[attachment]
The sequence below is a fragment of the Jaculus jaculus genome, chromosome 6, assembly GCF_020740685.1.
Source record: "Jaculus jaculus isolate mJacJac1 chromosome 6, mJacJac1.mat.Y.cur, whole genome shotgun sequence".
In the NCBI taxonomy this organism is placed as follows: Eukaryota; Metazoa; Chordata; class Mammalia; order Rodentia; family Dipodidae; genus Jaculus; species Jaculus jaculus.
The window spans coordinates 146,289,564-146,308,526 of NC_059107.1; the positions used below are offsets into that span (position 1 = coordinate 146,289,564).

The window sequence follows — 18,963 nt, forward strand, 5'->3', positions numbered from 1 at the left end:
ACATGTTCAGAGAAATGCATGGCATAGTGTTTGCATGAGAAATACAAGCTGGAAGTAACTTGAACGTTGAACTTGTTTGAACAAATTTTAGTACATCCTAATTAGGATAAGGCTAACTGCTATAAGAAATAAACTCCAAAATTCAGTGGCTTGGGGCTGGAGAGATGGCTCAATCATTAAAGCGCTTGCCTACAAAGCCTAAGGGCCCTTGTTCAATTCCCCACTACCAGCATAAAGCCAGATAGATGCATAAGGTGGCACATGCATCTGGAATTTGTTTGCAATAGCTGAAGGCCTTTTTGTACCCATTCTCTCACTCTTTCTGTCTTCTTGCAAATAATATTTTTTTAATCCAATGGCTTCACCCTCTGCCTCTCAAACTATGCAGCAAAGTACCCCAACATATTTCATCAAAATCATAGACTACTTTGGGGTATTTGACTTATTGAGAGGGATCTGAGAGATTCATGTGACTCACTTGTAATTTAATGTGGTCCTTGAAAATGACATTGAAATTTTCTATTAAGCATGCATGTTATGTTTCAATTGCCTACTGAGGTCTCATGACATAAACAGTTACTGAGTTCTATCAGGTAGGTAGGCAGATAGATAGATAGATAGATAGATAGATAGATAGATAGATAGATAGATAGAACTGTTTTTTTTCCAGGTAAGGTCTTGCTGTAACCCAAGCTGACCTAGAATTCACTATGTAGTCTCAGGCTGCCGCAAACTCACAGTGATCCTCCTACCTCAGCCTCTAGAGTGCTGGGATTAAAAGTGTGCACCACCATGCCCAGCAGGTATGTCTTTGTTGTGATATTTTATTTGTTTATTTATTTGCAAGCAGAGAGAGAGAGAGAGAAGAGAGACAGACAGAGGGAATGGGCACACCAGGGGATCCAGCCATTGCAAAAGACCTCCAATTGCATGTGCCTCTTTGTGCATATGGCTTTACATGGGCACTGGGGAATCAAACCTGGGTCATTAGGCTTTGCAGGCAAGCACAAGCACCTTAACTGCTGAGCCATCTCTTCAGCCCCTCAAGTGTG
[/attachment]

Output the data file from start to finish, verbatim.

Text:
The sequence below is a fragment of the Jaculus jaculus genome, chromosome 6, assembly GCF_020740685.1.
Source record: "Jaculus jaculus isolate mJacJac1 chromosome 6, mJacJac1.mat.Y.cur, whole genome shotgun sequence".
In the NCBI taxonomy this organism is placed as follows: Eukaryota; Metazoa; Chordata; class Mammalia; order Rodentia; family Dipodidae; genus Jaculus; species Jaculus jaculus.
The window spans coordinates 146,289,564-146,308,526 of NC_059107.1; the positions used below are offsets into that span (position 1 = coordinate 146,289,564).

The window sequence follows — 18,963 nt, forward strand, 5'->3', positions numbered from 1 at the left end:
ACATGTTCAGAGAAATGCATGGCATAGTGTTTGCATGAGAAATACAAGCTGGAAGTAACTTGAACGTTGAACTTGTTTGAACAAATTTTAGTACATCCTAATTAGGATAAGGCTAACTGCTATAAGAAATAAACTCCAAAATTCAGTGGCTTGGGGCTGGAGAGATGGCTCAATCATTAAAGCGCTTGCCTACAAAGCCTAAGGGCCCTTGTTCAATTCCCCACTACCAGCATAAAGCCAGATAGATGCATAAGGTGGCACATGCATCTGGAATTTGTTTGCAATAGCTGAAGGCCTTTTTGTACCCATTCTCTCACTCTTTCTGTCTTCTTGCAAATAATATTTTTTTAATCCAATGGCTTCACCCTCTGCCTCTCAAACTATGCAGCAAAGTACCCCAACATATTTCATCAAAATCATAGACTACTTTGGGGTATTTGACTTATTGAGAGGGATCTGAGAGATTCATGTGACTCACTTGTAATTTAATGTGGTCCTTGAAAATGACATTGAAATTTTCTATTAAGCATGCATGTTATGTTTCAATTGCCTACTGAGGTCTCATGACATAAACAGTTACTGAGTTCTATCAGGTAGGTAGGCAGATAGATAGATAGATAGATAGATAGATAGATAGATAGATAGATAGATAGAACTGTTTTTTTTCCAGGTAAGGTCTTGCTGTAACCCAAGCTGACCTAGAATTCACTATGTAGTCTCAGGCTGCCGCAAACTCACAGTGATCCTCCTACCTCAGCCTCTAGAGTGCTGGGATTAAAAGTGTGCACCACCATGCCCAGCAGGTATGTCTTTGTTGTGATATTTTATTTGTTTATTTATTTGCAAGCAGAGAGAGAGAGAGAGAAGAGAGACAGACAGAGGGAATGGGCACACCAGGGGATCCAGCCATTGCAAAAGACCTCCAATTGCATGTGCCTCTTTGTGCATATGGCTTTACATGGGCACTGGGGAATCAAACCTGGGTCATTAGGCTTTGCAGGCAAGCACAAGCACCTTAACTGCTGAGCCATCTCTTCAGCCCCTCAAGTGTG